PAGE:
Enduring Effects of Prenatal and Infancy Home Visiting

Olds, D., Kitzman, H. et al. Enduring Effects of Prenatal and Infancy Home Visiting by Nurses on Maternal Life Course and Government Spending, Archives of Pediatric and Adolescent Medicine, Vol. 164, No. 5, May 2010.

David Olds and Harriet Kitzman and their collaborators reviewed the results of a randomized controlled trial among children at least 12 years of age whose families had received Nurse-Family Partnership home visiting services in Memphis, Tennessee. Findings showed the program improved maternal life course and reduced government spending among children through age 12 years. Content Abstract

The Case for Home Visiting

The Case for Home Visiting. Pew Center on the States Issue Brief, May 2010.

The Pew Center partners with policy makers and advocates to promote smart investments in quality, voluntary home visiting programs. This Pew Center on the States Issue Brief highlights the effects quality home visiting programs have on improving maternal and child life course for expectant and new families. Pew Center on the States Issue Brief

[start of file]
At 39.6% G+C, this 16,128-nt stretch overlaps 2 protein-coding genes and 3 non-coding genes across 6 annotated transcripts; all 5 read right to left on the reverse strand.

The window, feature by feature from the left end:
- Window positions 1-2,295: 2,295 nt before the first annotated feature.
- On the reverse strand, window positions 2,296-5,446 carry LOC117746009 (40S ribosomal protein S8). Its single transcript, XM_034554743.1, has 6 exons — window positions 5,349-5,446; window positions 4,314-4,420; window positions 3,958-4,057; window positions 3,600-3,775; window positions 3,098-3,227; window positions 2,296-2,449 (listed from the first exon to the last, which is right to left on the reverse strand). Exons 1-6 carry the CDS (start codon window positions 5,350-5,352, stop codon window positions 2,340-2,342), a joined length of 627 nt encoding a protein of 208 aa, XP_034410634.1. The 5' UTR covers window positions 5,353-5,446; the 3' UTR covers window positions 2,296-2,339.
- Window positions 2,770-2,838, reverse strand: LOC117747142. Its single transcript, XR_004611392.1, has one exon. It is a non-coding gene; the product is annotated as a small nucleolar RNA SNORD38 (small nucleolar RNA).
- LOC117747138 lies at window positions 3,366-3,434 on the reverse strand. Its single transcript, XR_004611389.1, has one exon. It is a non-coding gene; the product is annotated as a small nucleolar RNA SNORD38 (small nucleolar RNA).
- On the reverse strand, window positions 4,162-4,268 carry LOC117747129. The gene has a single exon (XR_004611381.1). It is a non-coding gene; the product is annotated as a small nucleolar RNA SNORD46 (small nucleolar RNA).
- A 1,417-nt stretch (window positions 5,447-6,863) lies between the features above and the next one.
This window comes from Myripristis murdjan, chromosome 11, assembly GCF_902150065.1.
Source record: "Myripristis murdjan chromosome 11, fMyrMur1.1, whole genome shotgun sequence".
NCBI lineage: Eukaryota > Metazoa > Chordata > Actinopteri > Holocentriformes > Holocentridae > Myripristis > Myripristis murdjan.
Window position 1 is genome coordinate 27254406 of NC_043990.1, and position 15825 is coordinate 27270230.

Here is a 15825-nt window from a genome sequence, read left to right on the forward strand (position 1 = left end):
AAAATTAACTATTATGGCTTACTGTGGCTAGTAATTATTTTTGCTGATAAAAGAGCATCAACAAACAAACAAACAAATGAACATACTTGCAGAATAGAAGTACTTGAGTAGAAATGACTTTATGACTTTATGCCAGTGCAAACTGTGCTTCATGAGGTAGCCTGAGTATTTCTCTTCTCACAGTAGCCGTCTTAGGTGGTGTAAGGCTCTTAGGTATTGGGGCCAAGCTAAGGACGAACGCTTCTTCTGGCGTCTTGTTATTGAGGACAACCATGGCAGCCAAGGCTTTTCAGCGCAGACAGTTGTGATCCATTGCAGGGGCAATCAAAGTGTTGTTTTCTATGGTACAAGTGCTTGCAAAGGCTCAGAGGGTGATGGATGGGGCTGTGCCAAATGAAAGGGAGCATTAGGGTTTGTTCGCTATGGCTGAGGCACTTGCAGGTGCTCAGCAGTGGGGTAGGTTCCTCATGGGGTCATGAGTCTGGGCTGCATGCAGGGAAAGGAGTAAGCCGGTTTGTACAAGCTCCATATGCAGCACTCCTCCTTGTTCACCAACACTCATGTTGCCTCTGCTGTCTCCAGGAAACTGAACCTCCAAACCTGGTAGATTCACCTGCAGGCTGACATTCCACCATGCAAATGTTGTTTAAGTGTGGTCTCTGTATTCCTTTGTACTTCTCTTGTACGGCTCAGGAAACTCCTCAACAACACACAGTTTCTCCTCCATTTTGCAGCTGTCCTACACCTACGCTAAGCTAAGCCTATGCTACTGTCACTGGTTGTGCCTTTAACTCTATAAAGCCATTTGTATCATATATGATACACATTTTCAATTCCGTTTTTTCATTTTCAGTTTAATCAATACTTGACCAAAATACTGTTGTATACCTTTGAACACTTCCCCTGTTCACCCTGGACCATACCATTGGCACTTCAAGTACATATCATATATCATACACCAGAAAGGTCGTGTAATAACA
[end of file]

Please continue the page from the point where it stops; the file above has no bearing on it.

The Role of Preschool Home-Visiting Programs in Improving Children's Developmental and Health Outcomes

American Academy of Pediatrics. The Role of Preschool Home-Visiting Programs in Improving Children's Developmental and Health Outcomes. Pediatrics, Vol. 123, No. 2, February 2009.

The American Academy of Pediatrics reaffirms their support for home-based parenting education and support. This article gives a brief introduction and history of home visiting, highlights some benefits (including the cost-effectiveness of home visiting) and links home visiting to the pediatric medical home.  It also includes recommendations and links to national models. Article Details


Wisconsin First Step
Information and links to services for children and youth with special needs, their families and providers. Call 800-642-7837 to speak with a parent specialist. Information is available on services such as Birth to 3/early intervention, financial assistance, parent networking and support, home health care, therapy services, CYSHCN Regional Centers and more.

Maternal and Child Health (MCH) Hotline
Information and links to services for pregnant and postpartum women and children. Call 800-722-2295 for information on BadgerCare Plus, WIC, HealthCheck, maternal depression, Prenatal Care Coordination, family planning, developmental screenings, and more.

Last Revised: September 22, 2015